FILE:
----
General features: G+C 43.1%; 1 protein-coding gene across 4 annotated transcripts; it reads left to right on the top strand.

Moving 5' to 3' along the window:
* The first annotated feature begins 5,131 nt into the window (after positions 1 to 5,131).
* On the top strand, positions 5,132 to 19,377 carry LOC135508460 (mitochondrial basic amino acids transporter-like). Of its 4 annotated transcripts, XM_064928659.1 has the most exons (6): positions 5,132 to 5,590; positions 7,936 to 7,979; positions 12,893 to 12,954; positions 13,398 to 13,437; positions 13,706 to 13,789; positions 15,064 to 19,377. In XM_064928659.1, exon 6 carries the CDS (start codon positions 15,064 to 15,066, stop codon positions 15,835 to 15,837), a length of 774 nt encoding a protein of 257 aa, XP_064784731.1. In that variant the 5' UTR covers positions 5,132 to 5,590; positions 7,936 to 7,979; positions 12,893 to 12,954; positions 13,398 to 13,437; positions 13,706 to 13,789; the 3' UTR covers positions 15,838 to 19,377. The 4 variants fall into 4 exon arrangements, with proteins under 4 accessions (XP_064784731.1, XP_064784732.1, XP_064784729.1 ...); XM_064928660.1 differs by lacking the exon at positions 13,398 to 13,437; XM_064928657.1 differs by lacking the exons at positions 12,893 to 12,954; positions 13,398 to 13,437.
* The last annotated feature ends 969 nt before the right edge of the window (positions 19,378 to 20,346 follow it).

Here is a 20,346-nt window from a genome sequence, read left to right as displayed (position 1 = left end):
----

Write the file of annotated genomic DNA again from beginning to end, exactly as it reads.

General features: G+C 43.1%; 1 protein-coding gene across 4 annotated transcripts; it reads left to right on the top strand.

Moving 5' to 3' along the window:
* The first annotated feature begins 5,131 nt into the window (after positions 1 to 5,131).
* On the top strand, positions 5,132 to 19,377 carry LOC135508460 (mitochondrial basic amino acids transporter-like). Of its 4 annotated transcripts, XM_064928659.1 has the most exons (6): positions 5,132 to 5,590; positions 7,936 to 7,979; positions 12,893 to 12,954; positions 13,398 to 13,437; positions 13,706 to 13,789; positions 15,064 to 19,377. In XM_064928659.1, exon 6 carries the CDS (start codon positions 15,064 to 15,066, stop codon positions 15,835 to 15,837), a length of 774 nt encoding a protein of 257 aa, XP_064784731.1. In that variant the 5' UTR covers positions 5,132 to 5,590; positions 7,936 to 7,979; positions 12,893 to 12,954; positions 13,398 to 13,437; positions 13,706 to 13,789; the 3' UTR covers positions 15,838 to 19,377. The 4 variants fall into 4 exon arrangements, with proteins under 4 accessions (XP_064784731.1, XP_064784732.1, XP_064784729.1 ...); XM_064928660.1 differs by lacking the exon at positions 13,398 to 13,437; XM_064928657.1 differs by lacking the exons at positions 12,893 to 12,954; positions 13,398 to 13,437.
* The last annotated feature ends 969 nt before the right edge of the window (positions 19,378 to 20,346 follow it).

Here is a 20,346-nt window from a genome sequence, read left to right as displayed (position 1 = left end):